Are mobile phones secure enough for health data?

By Brian Dolan

A recent study commission by Juniper Networks -- which, mind you, is a security firm -- found that seven out of 10 people store sensitive information like medical and bank information on their mobile phone without any security installed. The study also found that during the past year, 2 million people in the United States had lost or had their phone stolen. What is perhaps unexpected is that four out of five survey respondents to the Juniper study cited security as a top priority when buying or using a smartphone.

Juniper Networks' executive vice president Mark Bauhaus told the BBC News that "we are all living the mobile dream and the next killer app is peace of mind. Mobile phones represent the fastest adopted technology in the history of mankind - faster than video camcorders or the TV. I think the issue of security it hitting us quite quickly. As we grow the number of devices, so the bad guys increase and the sophistication of attacks also grow."

So how pervasive are security issues among mobile phones? Juniper found that last year there was a 250 percent jump in the number of threats for mobile from spyware and viruses. In its research of 6,000 participants across some 16 countries, Juniper found that 61 percent of all reported smartphone infections were spyware that could monitor the communication from the device.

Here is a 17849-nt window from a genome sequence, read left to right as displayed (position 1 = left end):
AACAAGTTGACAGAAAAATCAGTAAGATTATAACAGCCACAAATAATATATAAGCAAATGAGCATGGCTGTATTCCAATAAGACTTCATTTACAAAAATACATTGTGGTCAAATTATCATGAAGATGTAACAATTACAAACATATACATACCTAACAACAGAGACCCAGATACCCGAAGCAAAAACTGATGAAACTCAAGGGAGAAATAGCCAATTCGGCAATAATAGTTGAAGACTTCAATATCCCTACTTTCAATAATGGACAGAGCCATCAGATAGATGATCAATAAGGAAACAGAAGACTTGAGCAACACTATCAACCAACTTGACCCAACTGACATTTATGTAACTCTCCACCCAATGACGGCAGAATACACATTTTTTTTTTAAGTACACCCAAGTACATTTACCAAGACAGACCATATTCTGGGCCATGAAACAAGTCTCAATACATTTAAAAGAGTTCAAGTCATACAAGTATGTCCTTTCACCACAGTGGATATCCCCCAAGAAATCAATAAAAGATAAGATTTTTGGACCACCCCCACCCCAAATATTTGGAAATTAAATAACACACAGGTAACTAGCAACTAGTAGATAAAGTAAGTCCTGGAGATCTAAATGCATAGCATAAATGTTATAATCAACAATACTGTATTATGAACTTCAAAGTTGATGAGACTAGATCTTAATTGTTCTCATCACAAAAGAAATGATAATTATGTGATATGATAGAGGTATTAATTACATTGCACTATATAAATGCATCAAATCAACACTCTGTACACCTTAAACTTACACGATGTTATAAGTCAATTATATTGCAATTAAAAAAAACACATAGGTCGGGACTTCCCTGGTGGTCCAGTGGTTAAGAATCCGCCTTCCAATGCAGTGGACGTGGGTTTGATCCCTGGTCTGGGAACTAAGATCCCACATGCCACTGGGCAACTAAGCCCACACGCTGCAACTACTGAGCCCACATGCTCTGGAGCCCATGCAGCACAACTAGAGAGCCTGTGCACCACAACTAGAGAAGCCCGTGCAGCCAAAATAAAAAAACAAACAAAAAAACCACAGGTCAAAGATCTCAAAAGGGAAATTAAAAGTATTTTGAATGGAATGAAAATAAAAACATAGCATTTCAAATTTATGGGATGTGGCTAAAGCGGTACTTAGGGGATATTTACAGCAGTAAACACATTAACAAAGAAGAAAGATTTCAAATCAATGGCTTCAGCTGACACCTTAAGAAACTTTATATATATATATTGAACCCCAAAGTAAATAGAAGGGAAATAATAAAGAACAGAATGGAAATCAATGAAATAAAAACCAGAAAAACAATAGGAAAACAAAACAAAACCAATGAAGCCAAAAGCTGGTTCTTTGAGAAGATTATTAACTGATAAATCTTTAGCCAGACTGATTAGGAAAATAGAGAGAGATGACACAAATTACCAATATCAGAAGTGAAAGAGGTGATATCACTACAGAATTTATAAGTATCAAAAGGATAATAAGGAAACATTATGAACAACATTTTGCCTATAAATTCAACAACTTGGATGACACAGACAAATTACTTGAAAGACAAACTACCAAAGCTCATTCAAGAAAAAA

There are a handful of security-focused companies working in mobile health today, including among others: Diversinet (which has proven itself secure enough for the US Army) and CellTrust.

While the Juniper Networks survey is indeed self-serving for the security company, it is also an important reminder to mobile health service providers that security should not be an afterthought. When it comes to health data on mobile phones -- in many cases -- it needs to be baked in.

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